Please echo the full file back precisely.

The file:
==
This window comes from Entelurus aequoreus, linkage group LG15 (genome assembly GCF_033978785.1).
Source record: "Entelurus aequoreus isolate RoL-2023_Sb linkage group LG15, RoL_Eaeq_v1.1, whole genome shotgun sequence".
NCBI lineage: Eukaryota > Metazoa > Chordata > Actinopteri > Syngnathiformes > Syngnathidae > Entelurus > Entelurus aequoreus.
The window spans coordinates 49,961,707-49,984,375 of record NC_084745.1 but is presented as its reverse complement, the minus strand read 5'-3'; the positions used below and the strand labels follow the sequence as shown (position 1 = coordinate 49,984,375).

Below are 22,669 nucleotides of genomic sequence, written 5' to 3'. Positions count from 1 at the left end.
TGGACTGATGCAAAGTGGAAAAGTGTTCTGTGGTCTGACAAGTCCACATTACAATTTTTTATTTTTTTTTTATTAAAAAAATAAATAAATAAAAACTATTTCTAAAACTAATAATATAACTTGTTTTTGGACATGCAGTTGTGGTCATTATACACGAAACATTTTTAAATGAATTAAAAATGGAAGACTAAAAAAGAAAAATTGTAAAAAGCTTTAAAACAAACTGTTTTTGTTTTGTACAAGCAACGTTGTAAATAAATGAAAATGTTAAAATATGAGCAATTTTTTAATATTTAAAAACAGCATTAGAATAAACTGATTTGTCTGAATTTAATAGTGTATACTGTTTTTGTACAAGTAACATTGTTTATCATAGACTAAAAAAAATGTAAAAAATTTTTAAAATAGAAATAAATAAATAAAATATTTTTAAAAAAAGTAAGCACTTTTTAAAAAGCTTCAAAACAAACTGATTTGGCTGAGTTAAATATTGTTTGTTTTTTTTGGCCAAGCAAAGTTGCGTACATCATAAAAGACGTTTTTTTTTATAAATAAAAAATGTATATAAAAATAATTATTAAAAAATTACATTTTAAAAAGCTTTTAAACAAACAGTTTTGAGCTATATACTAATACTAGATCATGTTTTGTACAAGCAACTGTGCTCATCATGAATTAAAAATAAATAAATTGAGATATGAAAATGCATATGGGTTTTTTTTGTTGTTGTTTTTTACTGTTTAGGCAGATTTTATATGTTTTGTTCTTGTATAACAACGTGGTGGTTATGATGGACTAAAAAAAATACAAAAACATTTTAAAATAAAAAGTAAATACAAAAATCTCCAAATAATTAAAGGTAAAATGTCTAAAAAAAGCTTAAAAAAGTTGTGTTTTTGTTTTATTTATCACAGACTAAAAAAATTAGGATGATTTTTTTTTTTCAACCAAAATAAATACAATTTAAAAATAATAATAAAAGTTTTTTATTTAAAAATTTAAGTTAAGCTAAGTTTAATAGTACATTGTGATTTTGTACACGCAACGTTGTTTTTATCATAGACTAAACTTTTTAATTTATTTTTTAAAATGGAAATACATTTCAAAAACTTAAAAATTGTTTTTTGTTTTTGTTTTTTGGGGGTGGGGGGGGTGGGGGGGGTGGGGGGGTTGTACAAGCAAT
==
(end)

This window comes from Entelurus aequoreus, linkage group LG15 (genome assembly GCF_033978785.1).
Source record: "Entelurus aequoreus isolate RoL-2023_Sb linkage group LG15, RoL_Eaeq_v1.1, whole genome shotgun sequence".
NCBI lineage: Eukaryota > Metazoa > Chordata > Actinopteri > Syngnathiformes > Syngnathidae > Entelurus > Entelurus aequoreus.
The window spans coordinates 49,961,707-49,984,375 of record NC_084745.1 but is presented as its reverse complement, the minus strand read 5'-3'; the positions used below and the strand labels follow the sequence as shown (position 1 = coordinate 49,984,375).

Below are 22,669 nucleotides of genomic sequence, written 5' to 3'. Positions count from 1 at the left end.
TGGACTGATGCAAAGTGGAAAAGTGTTCTGTGGTCTGACAAGTCCACATTACAATTTTTTATTTTTTTTTTATTAAAAAAATAAATAAATAAAAACTATTTCTAAAACTAATAATATAACTTGTTTTTGGACATGCAGTTGTGGTCATTATACACGAAACATTTTTAAATGAATTAAAAATGGAAGACTAAAAAAGAAAAATTGTAAAAAGCTTTAAAACAAACTGTTTTTGTTTTGTACAAGCAACGTTGTAAATAAATGAAAATGTTAAAATATGAGCAATTTTTTAATATTTAAAAACAGCATTAGAATAAACTGATTTGTCTGAATTTAATAGTGTATACTGTTTTTGTACAAGTAACATTGTTTATCATAGACTAAAAAAAATGTAAAAAATTTTTAAAATAGAAATAAATAAATAAAATATTTTTAAAAAAAGTAAGCACTTTTTAAAAAGCTTCAAAACAAACTGATTTGGCTGAGTTAAATATTGTTTGTTTTTTTTGGCCAAGCAAAGTTGCGTACATCATAAAAGACGTTTTTTTTTATAAATAAAAAATGTATATAAAAATAATTATTAAAAAATTACATTTTAAAAAGCTTTTAAACAAACAGTTTTGAGCTATATACTAATACTAGATCATGTTTTGTACAAGCAACTGTGCTCATCATGAATTAAAAATAAATAAATTGAGATATGAAAATGCATATGGGTTTTTTTTGTTGTTGTTTTTTACTGTTTAGGCAGATTTTATATGTTTTGTTCTTGTATAACAACGTGGTGGTTATGATGGACTAAAAAAAATACAAAAACATTTTAAAATAAAAAGTAAATACAAAAATCTCCAAATAATTAAAGGTAAAATGTCTAAAAAAAGCTTAAAAAAGTTGTGTTTTTGTTTTATTTATCACAGACTAAAAAAATTAGGATGATTTTTTTTTTTCAACCAAAATAAATACAATTTAAAAATAATAATAAAAGTTTTTTATTTAAAAATTTAAGTTAAGCTAAGTTTAATAGTACATTGTGATTTTGTACACGCAACGTTGTTTTTATCATAGACTAAACTTTTTAATTTATTTTTTAAAATGGAAATACATTTCAAAAACTTAAAAATTGTTTTTTGTTTTTGTTTTTTGGGGGTGGGGGGGGTGGGGGGGGTGGGGGGGTTGTACAAGCAAT